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ALIGNCURVE procedure

Forms an optimal warping to align an observed series of observations with a standard series (D.B. Baird).

Options

PRINT = string tokens What to print (criterion, ss, warps); default * i.e. nothing
PLOT = string tokens What to plot (series, warping); default * i.e. no plots
WARPPENALTY = scalar The relative penalty to add to the criterion when jumping a unit in one series but not the other; default 1
MAXSTEP = scalar The largest jump that can be made between the two series at a single point; default 1
MAXDIFFERENCE = scalar Sets a limit on size of difference between the series to be squared and added to the criterion (differences greater than this are truncated to MAXDIFFERENCE, thus enabling the effects of outliers to be down-weighted); default * i.e. no limit
USEMEANS = string token Whether to use the means of points covered in one step, rather than the final value, when calculating the sums of squares between the two series (yes, no); default no
FORCEENDALIGNMENT = string token Whether to force the ends of the two series to align, so that warping happens only in the middle of the series (yes, no); default no
WINDOW = scalar Window number for the plots; default 1
KEYWINDOW = scalar Window for the key (zero for no key); default 2

Parameters

Y = variates Series to be aligned with the standard series
STANDARD = variates Standard series for each Y
WEIGHTS = variates Weights for the contribution of each point to the criterion; default * no weighting
UWARP = variates The warped positions of the unit numbers, required to align Y with STANDARD
YWARP = variates The warped series for Y, i.e. the optimally aligned y-values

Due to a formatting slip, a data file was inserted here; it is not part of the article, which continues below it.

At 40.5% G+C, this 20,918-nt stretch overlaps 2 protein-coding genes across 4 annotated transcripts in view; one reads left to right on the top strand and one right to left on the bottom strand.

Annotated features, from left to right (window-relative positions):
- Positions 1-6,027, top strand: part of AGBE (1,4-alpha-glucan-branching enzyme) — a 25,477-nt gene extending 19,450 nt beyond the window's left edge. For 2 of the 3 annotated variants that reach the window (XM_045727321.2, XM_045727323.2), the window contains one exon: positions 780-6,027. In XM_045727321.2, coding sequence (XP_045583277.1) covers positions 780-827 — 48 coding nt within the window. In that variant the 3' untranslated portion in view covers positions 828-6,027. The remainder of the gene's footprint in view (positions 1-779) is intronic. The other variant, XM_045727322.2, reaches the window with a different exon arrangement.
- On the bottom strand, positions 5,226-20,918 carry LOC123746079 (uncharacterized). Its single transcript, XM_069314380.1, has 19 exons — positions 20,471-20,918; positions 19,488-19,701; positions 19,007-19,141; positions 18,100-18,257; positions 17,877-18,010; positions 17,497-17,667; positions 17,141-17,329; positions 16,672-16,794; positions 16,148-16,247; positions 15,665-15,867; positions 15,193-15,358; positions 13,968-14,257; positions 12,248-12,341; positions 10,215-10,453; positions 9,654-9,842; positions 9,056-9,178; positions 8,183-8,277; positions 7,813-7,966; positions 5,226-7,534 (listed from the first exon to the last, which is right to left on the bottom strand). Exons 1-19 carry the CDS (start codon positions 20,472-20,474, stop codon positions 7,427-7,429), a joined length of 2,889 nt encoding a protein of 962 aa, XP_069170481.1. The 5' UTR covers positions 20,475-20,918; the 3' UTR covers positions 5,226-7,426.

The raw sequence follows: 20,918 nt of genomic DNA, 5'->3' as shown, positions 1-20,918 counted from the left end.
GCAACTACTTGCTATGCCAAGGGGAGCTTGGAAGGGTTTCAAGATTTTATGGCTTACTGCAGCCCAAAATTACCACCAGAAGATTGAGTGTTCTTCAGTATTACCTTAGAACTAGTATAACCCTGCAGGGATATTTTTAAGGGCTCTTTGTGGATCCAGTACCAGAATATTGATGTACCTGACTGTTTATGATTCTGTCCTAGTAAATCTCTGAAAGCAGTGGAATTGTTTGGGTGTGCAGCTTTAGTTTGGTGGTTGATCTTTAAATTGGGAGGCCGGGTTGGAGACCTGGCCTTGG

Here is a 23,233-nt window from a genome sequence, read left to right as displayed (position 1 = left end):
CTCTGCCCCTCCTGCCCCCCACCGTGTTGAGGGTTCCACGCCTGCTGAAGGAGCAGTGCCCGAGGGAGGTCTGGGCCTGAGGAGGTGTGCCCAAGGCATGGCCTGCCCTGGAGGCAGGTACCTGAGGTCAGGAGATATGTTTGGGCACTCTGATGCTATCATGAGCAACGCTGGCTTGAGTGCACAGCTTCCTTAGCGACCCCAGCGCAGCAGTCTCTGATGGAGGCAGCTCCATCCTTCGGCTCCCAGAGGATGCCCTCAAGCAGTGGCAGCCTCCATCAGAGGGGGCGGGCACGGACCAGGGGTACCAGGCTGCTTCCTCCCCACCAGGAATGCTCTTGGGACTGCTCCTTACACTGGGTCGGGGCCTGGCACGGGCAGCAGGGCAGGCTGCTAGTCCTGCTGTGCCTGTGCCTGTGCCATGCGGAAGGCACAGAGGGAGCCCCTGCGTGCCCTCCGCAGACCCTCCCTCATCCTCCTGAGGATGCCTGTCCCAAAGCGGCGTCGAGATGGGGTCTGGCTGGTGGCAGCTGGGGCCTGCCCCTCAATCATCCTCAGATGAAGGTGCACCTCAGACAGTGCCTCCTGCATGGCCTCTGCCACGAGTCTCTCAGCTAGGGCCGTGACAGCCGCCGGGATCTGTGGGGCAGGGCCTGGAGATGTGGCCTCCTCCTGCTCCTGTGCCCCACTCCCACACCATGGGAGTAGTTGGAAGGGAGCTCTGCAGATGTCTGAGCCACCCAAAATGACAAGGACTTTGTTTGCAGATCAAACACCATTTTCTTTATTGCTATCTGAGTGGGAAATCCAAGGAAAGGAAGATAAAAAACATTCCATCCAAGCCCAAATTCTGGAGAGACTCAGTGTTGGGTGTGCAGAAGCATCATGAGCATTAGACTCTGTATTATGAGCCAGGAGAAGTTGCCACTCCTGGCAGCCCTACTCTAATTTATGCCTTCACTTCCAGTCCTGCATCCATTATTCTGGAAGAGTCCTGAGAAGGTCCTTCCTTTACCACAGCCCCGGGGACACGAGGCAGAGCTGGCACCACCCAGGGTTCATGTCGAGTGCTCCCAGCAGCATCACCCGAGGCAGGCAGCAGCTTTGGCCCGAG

CRITERIONVALUE = scalars The criterion value (as optimized during the alignment)
TITLE = text Title for the plots

Description

ALIGNCURVE is useful when you have a series of observations of a theoretical curve in which the x-axis may have been distorted by stretching or compression. The aim is to “warp” the units of the curve so that it optimally matches a standard series. (This can be used, for example, to align electrophoresis gels.) The observed and standard series are specified, in variates, by the Y and STANDARD parameters respectively.

The warping takes the form of one of the series jumping values, so it that makes several steps for a single step of the other series. There is no limitation on the number of times that this can happen along the series, but you can set option FORCEENDALIGNMENT=yes, to require the two series to match at their final values.

The dynamic warping algorithm that is used, seeks to optimize a criterion that is based on the sum of squares of residuals between the warped observed series and the standard series at each point, plus a penalty that depends on the amount of warping.

The WEIGHTS parameter can supply a variate of weights to use for the contribution of each point to the criterion. If the standard curve has non-constant variance around it, typically you would set the weights to be the reciprocal of the variance or equivalently, one over the square of the standard deviation. Suppose, for example, if the curve is the mean of a Poisson process. the mean is equal to the variance for a Poisson distribution, so the you could use weights of 1/STANDARD to allow for the non-constant variance. Alternatively, if the points on the curves were means of differing numbers of replicated observations, you could weight by the recriprocals of the replications. By default there is no weighting.